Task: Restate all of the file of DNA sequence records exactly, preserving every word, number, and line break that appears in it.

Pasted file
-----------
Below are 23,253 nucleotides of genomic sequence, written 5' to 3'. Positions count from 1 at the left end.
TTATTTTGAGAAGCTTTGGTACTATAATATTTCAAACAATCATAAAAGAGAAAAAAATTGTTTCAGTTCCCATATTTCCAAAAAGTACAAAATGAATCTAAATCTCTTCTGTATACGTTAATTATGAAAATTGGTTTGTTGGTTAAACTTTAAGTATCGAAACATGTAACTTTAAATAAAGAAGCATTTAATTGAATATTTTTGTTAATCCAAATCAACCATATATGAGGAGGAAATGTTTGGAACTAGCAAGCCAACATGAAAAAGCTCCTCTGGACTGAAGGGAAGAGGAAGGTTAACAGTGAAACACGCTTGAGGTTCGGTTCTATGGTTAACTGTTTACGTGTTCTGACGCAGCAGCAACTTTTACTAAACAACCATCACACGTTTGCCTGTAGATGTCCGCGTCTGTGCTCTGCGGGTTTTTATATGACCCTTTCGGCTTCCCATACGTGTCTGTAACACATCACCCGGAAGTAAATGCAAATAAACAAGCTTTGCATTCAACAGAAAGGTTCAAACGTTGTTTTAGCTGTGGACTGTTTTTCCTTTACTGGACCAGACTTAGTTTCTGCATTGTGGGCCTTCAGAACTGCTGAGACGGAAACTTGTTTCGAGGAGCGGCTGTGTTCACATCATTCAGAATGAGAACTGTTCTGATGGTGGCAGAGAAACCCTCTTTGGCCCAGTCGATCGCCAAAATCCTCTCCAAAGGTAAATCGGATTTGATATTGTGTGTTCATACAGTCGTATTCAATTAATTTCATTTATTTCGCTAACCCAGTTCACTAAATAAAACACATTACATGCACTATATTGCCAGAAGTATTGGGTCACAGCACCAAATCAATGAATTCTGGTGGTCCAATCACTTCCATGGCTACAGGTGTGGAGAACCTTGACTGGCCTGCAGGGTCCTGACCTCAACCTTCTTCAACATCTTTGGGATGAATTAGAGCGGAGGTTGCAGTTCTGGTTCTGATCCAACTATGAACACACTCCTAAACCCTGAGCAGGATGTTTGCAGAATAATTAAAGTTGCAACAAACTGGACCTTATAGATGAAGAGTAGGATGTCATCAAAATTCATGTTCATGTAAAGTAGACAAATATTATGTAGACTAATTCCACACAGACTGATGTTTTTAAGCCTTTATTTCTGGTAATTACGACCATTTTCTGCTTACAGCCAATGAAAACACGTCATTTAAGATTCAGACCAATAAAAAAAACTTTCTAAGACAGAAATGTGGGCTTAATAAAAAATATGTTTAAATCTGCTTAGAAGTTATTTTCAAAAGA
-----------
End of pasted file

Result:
Below are 23,253 nucleotides of genomic sequence, written 5' to 3'. Positions count from 1 at the left end.
TTATTTTGAGAAGCTTTGGTACTATAATATTTCAAACAATCATAAAAGAGAAAAAAATTGTTTCAGTTCCCATATTTCCAAAAAGTACAAAATGAATCTAAATCTCTTCTGTATACGTTAATTATGAAAATTGGTTTGTTGGTTAAACTTTAAGTATCGAAACATGTAACTTTAAATAAAGAAGCATTTAATTGAATATTTTTGTTAATCCAAATCAACCATATATGAGGAGGAAATGTTTGGAACTAGCAAGCCAACATGAAAAAGCTCCTCTGGACTGAAGGGAAGAGGAAGGTTAACAGTGAAACACGCTTGAGGTTCGGTTCTATGGTTAACTGTTTACGTGTTCTGACGCAGCAGCAACTTTTACTAAACAACCATCACACGTTTGCCTGTAGATGTCCGCGTCTGTGCTCTGCGGGTTTTTATATGACCCTTTCGGCTTCCCATACGTGTCTGTAACACATCACCCGGAAGTAAATGCAAATAAACAAGCTTTGCATTCAACAGAAAGGTTCAAACGTTGTTTTAGCTGTGGACTGTTTTTCCTTTACTGGACCAGACTTAGTTTCTGCATTGTGGGCCTTCAGAACTGCTGAGACGGAAACTTGTTTCGAGGAGCGGCTGTGTTCACATCATTCAGAATGAGAACTGTTCTGATGGTGGCAGAGAAACCCTCTTTGGCCCAGTCGATCGCCAAAATCCTCTCCAAAGGTAAATCGGATTTGATATTGTGTGTTCATACAGTCGTATTCAATTAATTTCATTTATTTCGCTAACCCAGTTCACTAAATAAAACACATTACATGCACTATATTGCCAGAAGTATTGGGTCACAGCACCAAATCAATGAATTCTGGTGGTCCAATCACTTCCATGGCTACAGGTGTGGAGAACCTTGACTGGCCTGCAGGGTCCTGACCTCAACCTTCTTCAACATCTTTGGGATGAATTAGAGCGGAGGTTGCAGTTCTGGTTCTGATCCAACTATGAACACACTCCTAAACCCTGAGCAGGATGTTTGCAGAATAATTAAAGTTGCAACAAACTGGACCTTATAGATGAAGAGTAGGATGTCATCAAAATTCATGTTCATGTAAAGTAGACAAATATTATGTAGACTAATTCCACACAGACTGATGTTTTTAAGCCTTTATTTCTGGTAATTACGACCATTTTCTGCTTACAGCCAATGAAAACACGTCATTTAAGATTCAGACCAATAAAAAAAACTTTCTAAGACAGAAATGTGGGCTTAATAAAAAATATGTTTAAATCTGCTTAGAAGTTATTTTCAAAAGA